The agenda for this year’s Tea Party Florida Convention lists Gov. Rick Scott and Attorney General Pat Bondi as slated to appear at a dinner event with a “life member” of the radical John Birch Society.
The event, held in Daytona Beach Nov. 4-6, will feature G. Edward Griffin, billed as the “author of The Creature from Jekyll Island.” Griffin is an anti-Federal Reserve, anti-United Nations and anti-communist conspiracy theorist who describes himself as a “life member” of the John Birch Society.
The John Birch Society is an infamous radical anti-communist group. Griffin defended his membership in the group in a 2007 post featured on the website of an organization called Freedom Force International. According to the site, Freedom Force is “a network of men and women from all parts of the world who are concerned over loss of personal liberty and expansion of government power.”
“I can understand how mention of my association with The John Birch Society may cause some people to raise an eyebrow,” Griffin wrote, adding:
The general impression among many is that the Society is an extremist organization made up of kooks, McCarthyites, and racists. So let me jump to the bottom line.
I am a life member of The John Birch Society and, for several years in the 1960s, served on the Society’s staff as a Major Coordinator and official spokesman. From over forty years of personal contact with its members and leadership, I can say with authority that the Society is an excellent educational organization promoting limited government and opposing collectivism in all of its forms. There is nothing about it that is contrary to the highest standards of morality and ethical conduct.
Griffin wrote that “the John Birch Society is composed of some of the finest men and women you will ever hope to meet.”
“The charges of extremism, racism, anti-Semitism, and all the rest are pure hogwash,” he wrote. “But there is an important lesson in this story. The treatment given to the Birch Society is exactly the kind of treatment we can expect for ourselves when we become strong enough to challenge the collectivist stranglehold over the power centers of society.”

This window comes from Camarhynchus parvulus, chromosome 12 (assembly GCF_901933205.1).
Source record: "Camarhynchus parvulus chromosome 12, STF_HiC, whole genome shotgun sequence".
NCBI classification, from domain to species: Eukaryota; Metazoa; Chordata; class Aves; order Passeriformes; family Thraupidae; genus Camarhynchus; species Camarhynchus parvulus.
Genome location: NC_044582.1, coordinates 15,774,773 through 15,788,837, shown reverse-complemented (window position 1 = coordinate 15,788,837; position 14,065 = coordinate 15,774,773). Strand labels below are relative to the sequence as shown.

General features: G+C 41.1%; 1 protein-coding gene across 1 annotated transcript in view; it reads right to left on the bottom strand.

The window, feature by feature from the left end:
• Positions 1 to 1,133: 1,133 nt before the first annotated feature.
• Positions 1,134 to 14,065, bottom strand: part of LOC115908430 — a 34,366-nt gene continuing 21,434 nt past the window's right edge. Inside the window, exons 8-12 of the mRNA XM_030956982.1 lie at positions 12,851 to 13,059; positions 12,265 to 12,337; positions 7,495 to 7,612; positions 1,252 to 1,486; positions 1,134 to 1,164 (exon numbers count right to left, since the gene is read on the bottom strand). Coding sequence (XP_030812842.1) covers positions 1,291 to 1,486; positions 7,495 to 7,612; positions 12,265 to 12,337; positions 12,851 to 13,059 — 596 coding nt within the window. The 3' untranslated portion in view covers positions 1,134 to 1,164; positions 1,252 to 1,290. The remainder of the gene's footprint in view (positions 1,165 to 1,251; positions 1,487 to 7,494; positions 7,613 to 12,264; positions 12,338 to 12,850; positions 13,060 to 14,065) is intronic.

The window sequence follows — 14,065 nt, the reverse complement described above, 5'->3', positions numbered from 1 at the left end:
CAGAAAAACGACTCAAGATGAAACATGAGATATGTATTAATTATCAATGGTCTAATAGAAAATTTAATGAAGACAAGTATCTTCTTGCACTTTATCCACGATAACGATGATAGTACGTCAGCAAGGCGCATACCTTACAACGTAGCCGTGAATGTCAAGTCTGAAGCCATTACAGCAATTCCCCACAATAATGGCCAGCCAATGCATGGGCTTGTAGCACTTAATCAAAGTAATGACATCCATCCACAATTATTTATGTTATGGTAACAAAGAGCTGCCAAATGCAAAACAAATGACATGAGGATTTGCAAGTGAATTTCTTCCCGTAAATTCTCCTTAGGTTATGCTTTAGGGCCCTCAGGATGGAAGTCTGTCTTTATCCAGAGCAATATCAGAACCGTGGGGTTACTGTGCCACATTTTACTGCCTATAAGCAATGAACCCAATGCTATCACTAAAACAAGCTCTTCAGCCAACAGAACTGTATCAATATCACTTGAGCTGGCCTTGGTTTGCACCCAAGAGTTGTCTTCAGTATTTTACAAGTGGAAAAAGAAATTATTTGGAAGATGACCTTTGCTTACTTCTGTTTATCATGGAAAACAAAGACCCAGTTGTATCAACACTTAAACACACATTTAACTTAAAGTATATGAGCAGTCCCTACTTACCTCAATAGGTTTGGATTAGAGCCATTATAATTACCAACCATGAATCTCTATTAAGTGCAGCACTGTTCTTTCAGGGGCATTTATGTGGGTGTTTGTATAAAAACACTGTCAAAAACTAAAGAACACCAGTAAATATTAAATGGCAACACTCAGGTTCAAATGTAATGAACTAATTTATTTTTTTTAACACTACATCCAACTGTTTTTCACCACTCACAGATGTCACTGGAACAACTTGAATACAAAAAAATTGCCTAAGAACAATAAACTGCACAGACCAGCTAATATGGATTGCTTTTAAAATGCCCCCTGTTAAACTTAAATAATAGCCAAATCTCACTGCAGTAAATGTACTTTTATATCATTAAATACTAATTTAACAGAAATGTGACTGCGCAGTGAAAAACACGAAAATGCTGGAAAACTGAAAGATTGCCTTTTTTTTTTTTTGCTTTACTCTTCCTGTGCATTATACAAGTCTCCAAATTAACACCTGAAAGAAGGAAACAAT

In 2010, the decision by organizers of the annual Conservative Political Action Conference to allow the John Birch Society to co-sponsor the event generated headlines. The New York Times reported in 2009 on the Society’s attempt to rebrand itself:
[For some], the John Birch Society is urgently relevant to the matters of today, in its support of secure borders and limited government, its distrust of the Federal Reserve and the United Nations, and its belief in a conspiracy to merge Mexico, Canada and the United States.
This so-called North American Union, it asserts, is part of a larger plot by an amorphous, amoral group of powerful elite — including but not limited to the Council on Foreign Relations, the Trilateral Commission and the Rockefellers — to take over planet Earth. Call it the New World Order.
Some of these theories may sound like cable television chatter, or the synopsis of a Dan Brown bestseller. But Birch leaders say this plot is real, with roots going back more than 200 years to a secret, insidious brotherhood called the Illuminati, and with most American presidents among its many dupes and abettors.
On the agenda for later in the convention are Franz Kebreau and “Sherriff Mack.” Mack believes the government push to require people to wear seat belts is not because the government “wants us to be safe.” ”We have seat belt laws simply because people with money wanted us to have seat belt laws,” he writes, adding that he is “proud” to say he never issued a seat belt citation as a sheriff.
In June, Bondi told The Florida Independent she could not confirm whether she was attending the tea party convention. Bondi’s office did not respond to new requests about whether she plans to attend.
A spokesman for Scott tells the Independent that the governor’s schedule has not been finalized for November, and so cannot confirm whether Scott will attend.